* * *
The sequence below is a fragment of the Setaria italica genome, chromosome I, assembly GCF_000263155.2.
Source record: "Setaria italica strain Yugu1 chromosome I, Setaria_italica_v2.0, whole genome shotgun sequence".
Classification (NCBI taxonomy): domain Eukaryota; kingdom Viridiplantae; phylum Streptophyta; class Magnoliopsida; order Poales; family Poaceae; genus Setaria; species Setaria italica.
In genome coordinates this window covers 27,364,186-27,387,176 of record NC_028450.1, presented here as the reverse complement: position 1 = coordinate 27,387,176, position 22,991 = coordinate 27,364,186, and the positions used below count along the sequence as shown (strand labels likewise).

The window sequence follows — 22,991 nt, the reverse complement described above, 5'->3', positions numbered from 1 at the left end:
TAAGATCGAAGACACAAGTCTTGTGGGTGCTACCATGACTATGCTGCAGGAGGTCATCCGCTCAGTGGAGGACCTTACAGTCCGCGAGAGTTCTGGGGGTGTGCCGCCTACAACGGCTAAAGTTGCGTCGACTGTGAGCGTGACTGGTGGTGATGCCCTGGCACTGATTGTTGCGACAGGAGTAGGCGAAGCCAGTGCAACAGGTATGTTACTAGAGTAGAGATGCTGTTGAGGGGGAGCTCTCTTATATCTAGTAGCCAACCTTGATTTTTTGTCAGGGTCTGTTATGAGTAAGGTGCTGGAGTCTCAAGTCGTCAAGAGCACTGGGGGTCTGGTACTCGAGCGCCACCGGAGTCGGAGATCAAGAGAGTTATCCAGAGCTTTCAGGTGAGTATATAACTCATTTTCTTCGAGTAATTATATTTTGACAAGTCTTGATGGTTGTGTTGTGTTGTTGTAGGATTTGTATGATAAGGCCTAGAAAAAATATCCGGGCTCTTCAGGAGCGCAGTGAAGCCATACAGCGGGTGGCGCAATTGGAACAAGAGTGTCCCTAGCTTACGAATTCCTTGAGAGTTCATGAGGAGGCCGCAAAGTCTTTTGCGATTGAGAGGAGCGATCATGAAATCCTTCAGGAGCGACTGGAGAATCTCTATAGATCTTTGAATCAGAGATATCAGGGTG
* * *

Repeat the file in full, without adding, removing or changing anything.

The sequence below is a fragment of the Setaria italica genome, chromosome I, assembly GCF_000263155.2.
Source record: "Setaria italica strain Yugu1 chromosome I, Setaria_italica_v2.0, whole genome shotgun sequence".
Classification (NCBI taxonomy): domain Eukaryota; kingdom Viridiplantae; phylum Streptophyta; class Magnoliopsida; order Poales; family Poaceae; genus Setaria; species Setaria italica.
In genome coordinates this window covers 27,364,186-27,387,176 of record NC_028450.1, presented here as the reverse complement: position 1 = coordinate 27,387,176, position 22,991 = coordinate 27,364,186, and the positions used below count along the sequence as shown (strand labels likewise).

The window sequence follows — 22,991 nt, the reverse complement described above, 5'->3', positions numbered from 1 at the left end:
TAAGATCGAAGACACAAGTCTTGTGGGTGCTACCATGACTATGCTGCAGGAGGTCATCCGCTCAGTGGAGGACCTTACAGTCCGCGAGAGTTCTGGGGGTGTGCCGCCTACAACGGCTAAAGTTGCGTCGACTGTGAGCGTGACTGGTGGTGATGCCCTGGCACTGATTGTTGCGACAGGAGTAGGCGAAGCCAGTGCAACAGGTATGTTACTAGAGTAGAGATGCTGTTGAGGGGGAGCTCTCTTATATCTAGTAGCCAACCTTGATTTTTTGTCAGGGTCTGTTATGAGTAAGGTGCTGGAGTCTCAAGTCGTCAAGAGCACTGGGGGTCTGGTACTCGAGCGCCACCGGAGTCGGAGATCAAGAGAGTTATCCAGAGCTTTCAGGTGAGTATATAACTCATTTTCTTCGAGTAATTATATTTTGACAAGTCTTGATGGTTGTGTTGTGTTGTTGTAGGATTTGTATGATAAGGCCTAGAAAAAATATCCGGGCTCTTCAGGAGCGCAGTGAAGCCATACAGCGGGTGGCGCAATTGGAACAAGAGTGTCCCTAGCTTACGAATTCCTTGAGAGTTCATGAGGAGGCCGCAAAGTCTTTTGCGATTGAGAGGAGCGATCATGAAATCCTTCAGGAGCGACTGGAGAATCTCTATAGATCTTTGAATCAGAGATATCAGGGTG